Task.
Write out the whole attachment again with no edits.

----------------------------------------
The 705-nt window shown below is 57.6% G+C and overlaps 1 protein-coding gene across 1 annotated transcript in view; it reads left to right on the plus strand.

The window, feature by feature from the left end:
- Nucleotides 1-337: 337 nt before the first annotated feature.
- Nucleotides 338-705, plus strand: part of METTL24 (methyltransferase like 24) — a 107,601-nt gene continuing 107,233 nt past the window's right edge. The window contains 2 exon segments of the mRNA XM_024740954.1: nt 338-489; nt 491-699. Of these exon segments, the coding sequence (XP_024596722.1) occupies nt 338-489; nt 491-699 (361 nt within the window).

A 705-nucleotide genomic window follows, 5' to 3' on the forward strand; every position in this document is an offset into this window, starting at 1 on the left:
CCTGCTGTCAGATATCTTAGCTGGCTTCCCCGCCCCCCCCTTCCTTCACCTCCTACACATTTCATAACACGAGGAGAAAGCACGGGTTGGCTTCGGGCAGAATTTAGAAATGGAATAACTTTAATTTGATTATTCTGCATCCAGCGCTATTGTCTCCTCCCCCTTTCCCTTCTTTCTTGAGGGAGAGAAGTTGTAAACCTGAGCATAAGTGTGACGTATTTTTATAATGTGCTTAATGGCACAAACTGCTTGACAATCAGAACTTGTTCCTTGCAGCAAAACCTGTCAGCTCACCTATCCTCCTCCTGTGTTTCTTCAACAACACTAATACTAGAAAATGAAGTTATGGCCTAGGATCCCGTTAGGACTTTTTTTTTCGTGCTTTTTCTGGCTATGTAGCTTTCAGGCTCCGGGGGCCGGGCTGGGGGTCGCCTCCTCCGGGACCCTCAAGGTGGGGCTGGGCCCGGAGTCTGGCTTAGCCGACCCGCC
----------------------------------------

The 705-nt window shown below is 57.6% G+C and overlaps 1 protein-coding gene across 1 annotated transcript in view; it reads left to right on the plus strand.

The window, feature by feature from the left end:
- Nucleotides 1-337: 337 nt before the first annotated feature.
- Nucleotides 338-705, plus strand: part of METTL24 (methyltransferase like 24) — a 107,601-nt gene continuing 107,233 nt past the window's right edge. The window contains 2 exon segments of the mRNA XM_024740954.1: nt 338-489; nt 491-699. Of these exon segments, the coding sequence (XP_024596722.1) occupies nt 338-489; nt 491-699 (361 nt within the window).

A 705-nucleotide genomic window follows, 5' to 3' on the forward strand; every position in this document is an offset into this window, starting at 1 on the left:
CCTGCTGTCAGATATCTTAGCTGGCTTCCCCGCCCCCCCCTTCCTTCACCTCCTACACATTTCATAACACGAGGAGAAAGCACGGGTTGGCTTCGGGCAGAATTTAGAAATGGAATAACTTTAATTTGATTATTCTGCATCCAGCGCTATTGTCTCCTCCCCCTTTCCCTTCTTTCTTGAGGGAGAGAAGTTGTAAACCTGAGCATAAGTGTGACGTATTTTTATAATGTGCTTAATGGCACAAACTGCTTGACAATCAGAACTTGTTCCTTGCAGCAAAACCTGTCAGCTCACCTATCCTCCTCCTGTGTTTCTTCAACAACACTAATACTAGAAAATGAAGTTATGGCCTAGGATCCCGTTAGGACTTTTTTTTTCGTGCTTTTTCTGGCTATGTAGCTTTCAGGCTCCGGGGGCCGGGCTGGGGGTCGCCTCCTCCGGGACCCTCAAGGTGGGGCTGGGCCCGGAGTCTGGCTTAGCCGACCCGCC